Some important people think IT careers need a makeover.
Microsoft is touting them to young women, as is the European Union, which earlier this year announced plans to make IT careers more appealing to women. According to eWeek.com:
The second annual DigiGirlz event, held on March 26 in Islandia, N.Y., was attended by more than 150 11th grade girls from seven schools on Long Island. Presenters from all walks of IT gave presentations on career planning and job roles in areas from law to health care, the public sector and security companies. Women at the top of the field doled out unconventional career advice to girls in the hopes of dispelling the notion that one must be a geek to work with technology.
By squashing IT’s ‘geeky’ image and giving it a sexier sheen, the logic goes, more women will be drawn to it, helping stave off a shortage of workers.
According to the National Center for Women & Information Technology, 1 million computer and information-related jobs are expected to be added to the U.S. workforce by 2014, but U.S. universities will only graduate enough candidates with computer science bachelor’s degrees to fill 50 percent of those jobs.
Where are the rest of the qualified candidates going to come from? Since women only account for 26 percent of tech workers, according to NCWIT, could the untapped female population help meet the projected shortfall of workers?
Addressing the Problem
According to NCWIT, the number of women earning computer science degrees dipped from 37 percent in 1984 to 19 percent in 2007. With fewer women studying technology, they’re less likely to end up in IT careers–right?
An Ohio University study of women working in IT found about half had bachelor’s degrees in nontechnical fields such as humanities and social sciences. What are other factors that determine whether women end up in IT fields? What about the role of teachers, parents and mentors? Should they do more to encourage women–from an early age–that technology isn’t just for boys? How important are male role models?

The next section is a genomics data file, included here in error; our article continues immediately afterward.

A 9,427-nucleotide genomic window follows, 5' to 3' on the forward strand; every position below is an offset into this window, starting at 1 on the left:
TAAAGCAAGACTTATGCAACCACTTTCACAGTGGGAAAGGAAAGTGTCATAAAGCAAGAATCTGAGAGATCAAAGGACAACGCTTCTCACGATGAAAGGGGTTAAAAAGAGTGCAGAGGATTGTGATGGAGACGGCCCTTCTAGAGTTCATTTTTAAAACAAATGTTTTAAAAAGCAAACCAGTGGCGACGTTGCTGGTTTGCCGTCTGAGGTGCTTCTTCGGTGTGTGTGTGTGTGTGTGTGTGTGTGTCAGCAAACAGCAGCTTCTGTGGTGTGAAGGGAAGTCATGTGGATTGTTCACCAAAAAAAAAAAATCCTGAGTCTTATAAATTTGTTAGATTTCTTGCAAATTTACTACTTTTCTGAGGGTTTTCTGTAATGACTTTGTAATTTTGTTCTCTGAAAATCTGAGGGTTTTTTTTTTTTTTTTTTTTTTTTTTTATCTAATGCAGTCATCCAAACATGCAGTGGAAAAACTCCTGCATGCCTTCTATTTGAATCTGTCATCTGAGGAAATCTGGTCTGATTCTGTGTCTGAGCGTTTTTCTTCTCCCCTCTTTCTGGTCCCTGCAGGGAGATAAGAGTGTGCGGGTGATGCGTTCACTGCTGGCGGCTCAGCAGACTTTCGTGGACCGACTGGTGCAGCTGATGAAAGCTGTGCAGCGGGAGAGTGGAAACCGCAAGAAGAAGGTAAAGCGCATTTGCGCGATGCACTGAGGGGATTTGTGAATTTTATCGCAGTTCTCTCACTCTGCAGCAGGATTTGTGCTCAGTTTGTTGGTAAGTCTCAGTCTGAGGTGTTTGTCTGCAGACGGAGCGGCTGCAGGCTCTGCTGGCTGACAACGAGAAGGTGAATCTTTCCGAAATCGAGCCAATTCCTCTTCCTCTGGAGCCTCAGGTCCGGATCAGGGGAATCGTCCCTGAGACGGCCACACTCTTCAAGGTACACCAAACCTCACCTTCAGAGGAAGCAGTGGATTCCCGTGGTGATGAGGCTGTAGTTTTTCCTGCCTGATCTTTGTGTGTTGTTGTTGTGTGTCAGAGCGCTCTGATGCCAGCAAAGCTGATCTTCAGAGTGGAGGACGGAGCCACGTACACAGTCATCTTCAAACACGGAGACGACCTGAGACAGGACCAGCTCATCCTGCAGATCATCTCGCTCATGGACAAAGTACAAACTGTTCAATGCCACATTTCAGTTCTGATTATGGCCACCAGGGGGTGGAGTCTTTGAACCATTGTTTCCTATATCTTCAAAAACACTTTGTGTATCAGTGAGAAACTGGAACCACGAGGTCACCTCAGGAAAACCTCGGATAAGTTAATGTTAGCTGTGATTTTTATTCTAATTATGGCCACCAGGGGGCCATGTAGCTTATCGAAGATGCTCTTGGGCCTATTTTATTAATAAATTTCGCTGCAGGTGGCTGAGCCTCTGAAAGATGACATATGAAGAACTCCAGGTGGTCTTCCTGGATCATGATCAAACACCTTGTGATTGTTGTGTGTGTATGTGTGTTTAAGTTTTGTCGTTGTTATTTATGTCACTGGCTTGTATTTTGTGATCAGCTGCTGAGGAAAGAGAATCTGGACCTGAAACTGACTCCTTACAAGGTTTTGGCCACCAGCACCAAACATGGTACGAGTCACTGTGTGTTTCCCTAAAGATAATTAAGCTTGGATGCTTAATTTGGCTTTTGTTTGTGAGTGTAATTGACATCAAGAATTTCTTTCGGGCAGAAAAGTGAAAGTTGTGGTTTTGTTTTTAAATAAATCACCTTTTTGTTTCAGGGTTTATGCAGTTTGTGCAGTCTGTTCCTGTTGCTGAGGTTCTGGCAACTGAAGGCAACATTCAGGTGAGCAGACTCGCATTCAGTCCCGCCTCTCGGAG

Two-thirds of the women in the OU study said encouragement from men in their lives–fathers, husbands, teachers, friends or male co-workers–greatly influenced their career choices.
What about employers? How much should they do in terms of outreach and partnerships with educational institutions (such as the Microsoft effort noted above) to encourage young women to explore tech careers?
Since tech jobs may require long hours, employers might consider offering flexible work arrangements for women with children and busy family schedules.
All interested parties–educators, parents, mentors, employers–should strive to bring gender parity to the IT arena. Not because every occupation should have an equal number of men and women, but because female input into how technology is designed, used and implemented will make it more well-rounded. As more women join the IT ranks, they’ll serve as role models and sources of encouragement for future female workers, and so on …
Ultimately, wouldn’t a gender-balanced IT workforce that produces more competitive products make us a stronger player on the global stage?
It’s worth noting that IT jobs are among the best-paying and fastest-growing, as I reported earlier this year. Here’s a smattering of IT jobs and median salaries for individuals with one-four years of experience, according to PayScale data:
- Applications Systems Analyst: $52,103
- Chief Technology Officer: $94,567
- Computer Operations Supervisor: $41,874
- Database Manager:$42,728
- Network Engineer: $53,027
- National Center for Women & Information Technology (statistics on women and IT)
- Techie Trade Groups Battle A Stubborn Stereotype (The Wall Street Journal)